Yes, John, I can remember the times I told him I'd be right back and play with him as soon as I finished some stupid task that could easily have been done later but I had it on my to do list.  I can remember the times I left him at the vet and trusted them not to hurt them and then they did. Those type of memories pop up all the time and I don't know why.  
River

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Posts: 262
 #10 

It's so true John. Just a week or two before River was killed. I had said that I wasn't looking forward to walking my two big boys in the winter. It's never too cold for them. And I made a passing comment to my husband that if something happened to one of them, I didn't think we would get another. I thought God took him to punish me for taking him for granted. River used to bark at everyone, unless of course they had a dog with them, then they were OK. He was quite a barker, especially for a lab. I used to get annoyed occasionally when he dug up my newly planted plants in the garden. I never got angry with him but I did occasionally scold him and afterwards, all I could think of was if I could only have him back, he could bark and dig all he wanted. And you're right, those kinds of thoughts are always nearby ready to surface and feed feelings of guilt.

LoriDR

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Posts: 2,123
 #11 
Oh ((((((((((Mary)))))))))))

I so wish I could help you with that guilt. I'm sorry I'm a day late (dollar short, heh) for this post. I've been dealing with health issues in between having busy days these days, but that's another story.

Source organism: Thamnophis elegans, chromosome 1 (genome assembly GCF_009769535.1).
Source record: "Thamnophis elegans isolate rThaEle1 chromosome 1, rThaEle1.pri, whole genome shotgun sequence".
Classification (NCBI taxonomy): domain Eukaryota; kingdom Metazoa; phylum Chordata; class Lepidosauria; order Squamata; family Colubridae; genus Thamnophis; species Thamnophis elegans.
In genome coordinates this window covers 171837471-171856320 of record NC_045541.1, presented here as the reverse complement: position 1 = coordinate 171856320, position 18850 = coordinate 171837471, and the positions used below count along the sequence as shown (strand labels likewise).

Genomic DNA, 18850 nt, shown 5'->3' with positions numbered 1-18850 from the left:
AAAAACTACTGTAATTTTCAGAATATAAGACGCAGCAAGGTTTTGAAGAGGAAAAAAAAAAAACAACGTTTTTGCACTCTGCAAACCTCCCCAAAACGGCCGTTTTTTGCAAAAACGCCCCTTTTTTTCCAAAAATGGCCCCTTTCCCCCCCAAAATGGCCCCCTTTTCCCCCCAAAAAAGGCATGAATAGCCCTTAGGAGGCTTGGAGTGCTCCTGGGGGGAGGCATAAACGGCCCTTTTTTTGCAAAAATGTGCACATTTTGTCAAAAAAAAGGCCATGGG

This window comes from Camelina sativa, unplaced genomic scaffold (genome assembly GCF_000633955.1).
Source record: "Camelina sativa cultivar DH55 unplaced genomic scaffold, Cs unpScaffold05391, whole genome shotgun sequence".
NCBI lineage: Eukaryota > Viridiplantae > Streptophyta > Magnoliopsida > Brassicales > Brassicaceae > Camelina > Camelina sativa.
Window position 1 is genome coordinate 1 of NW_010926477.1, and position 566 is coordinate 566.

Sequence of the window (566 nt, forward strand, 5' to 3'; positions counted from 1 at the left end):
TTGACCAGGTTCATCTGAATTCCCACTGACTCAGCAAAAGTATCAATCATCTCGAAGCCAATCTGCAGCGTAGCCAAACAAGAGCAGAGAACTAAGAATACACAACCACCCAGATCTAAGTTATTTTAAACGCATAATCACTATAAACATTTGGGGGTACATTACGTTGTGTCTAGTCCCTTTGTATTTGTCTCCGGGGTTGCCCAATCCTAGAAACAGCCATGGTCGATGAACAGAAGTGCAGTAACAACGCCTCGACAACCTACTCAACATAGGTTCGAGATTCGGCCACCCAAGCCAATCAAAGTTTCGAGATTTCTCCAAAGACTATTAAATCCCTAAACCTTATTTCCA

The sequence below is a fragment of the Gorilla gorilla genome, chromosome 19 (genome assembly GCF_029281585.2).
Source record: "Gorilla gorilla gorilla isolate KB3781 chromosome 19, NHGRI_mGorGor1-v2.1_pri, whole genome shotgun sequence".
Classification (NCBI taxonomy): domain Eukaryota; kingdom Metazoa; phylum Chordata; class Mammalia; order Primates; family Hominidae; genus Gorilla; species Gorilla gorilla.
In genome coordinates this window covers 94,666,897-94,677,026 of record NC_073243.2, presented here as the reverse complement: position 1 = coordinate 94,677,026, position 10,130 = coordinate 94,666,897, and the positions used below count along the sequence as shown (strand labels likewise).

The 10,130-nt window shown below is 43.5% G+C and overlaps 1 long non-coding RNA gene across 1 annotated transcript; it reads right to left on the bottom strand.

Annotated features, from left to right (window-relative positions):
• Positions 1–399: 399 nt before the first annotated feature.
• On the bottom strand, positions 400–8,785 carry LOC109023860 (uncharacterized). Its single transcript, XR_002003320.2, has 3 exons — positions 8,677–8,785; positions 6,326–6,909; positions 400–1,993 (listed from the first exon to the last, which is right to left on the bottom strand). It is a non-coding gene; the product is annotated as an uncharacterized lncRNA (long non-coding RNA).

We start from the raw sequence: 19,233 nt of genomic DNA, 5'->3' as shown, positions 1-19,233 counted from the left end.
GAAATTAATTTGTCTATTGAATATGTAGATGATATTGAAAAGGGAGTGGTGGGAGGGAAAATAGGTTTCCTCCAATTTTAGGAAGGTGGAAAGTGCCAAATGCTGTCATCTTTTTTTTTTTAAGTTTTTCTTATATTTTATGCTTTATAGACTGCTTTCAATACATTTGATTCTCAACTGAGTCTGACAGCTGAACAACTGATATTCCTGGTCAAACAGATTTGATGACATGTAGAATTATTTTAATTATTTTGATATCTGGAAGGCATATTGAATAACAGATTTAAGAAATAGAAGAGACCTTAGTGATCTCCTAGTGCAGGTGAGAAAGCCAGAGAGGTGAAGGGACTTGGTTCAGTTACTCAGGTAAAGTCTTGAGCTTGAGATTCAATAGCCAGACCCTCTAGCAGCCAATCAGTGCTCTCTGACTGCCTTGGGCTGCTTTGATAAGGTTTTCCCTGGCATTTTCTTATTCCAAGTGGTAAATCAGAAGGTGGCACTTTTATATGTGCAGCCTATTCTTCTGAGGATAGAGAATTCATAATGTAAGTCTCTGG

Of course ... here I go again ... with my own opinion on the subject ...

Put yourself in one of our shoes here, and say that this situation with River didn't happen to you, but it happened to one of us. Would you think we were to blame? If not, than why blame yourself? Why is it that you feel others are allowed your compassion for their situation, but you aren't allowed to give yourself the same compassion and let go of that guilt? I know, I understand it's not a simple thing to just say "let go" and it's gone.

Trust me, I've been there telling people, "I can't just turn it off like a switch." But the good news is, the things that have tormented me in the past, over time, I've come to understand them and put them behind me. I know you are working on yourself, and those of us who do, will find peace eventually.

I leave you with one more statement. It goes like this:
<<
No one, especially those that gather here would ever do anything to intentionally put their babies in harm’s way. Every one of us would go to the ends of the earth to prevent the illness and tragedy that takes our babies from us. >>

Guess who said that? Yup, you did. If you know this, than there really is no place for guilt. You would've gone to the ends of the earth for your River. We know it, and perhaps you'll start believing it for yourself too.

River

Registered:
Posts: 262
 #12 
You're never too late Lori! Your posts always make me think. You are absolutely right. Those are my words, and I sincerely mean them when I say them. I kinda feel as though my personal punishment must match the years that River was cheated from in the same way that the depth of our grief must match the love we had/have for our babies. I know there is something a little off with that thinking and I'm still trying to figure it out. I think I know or at least hope that he is happy where he is now, but it is hard sometimes to remember that.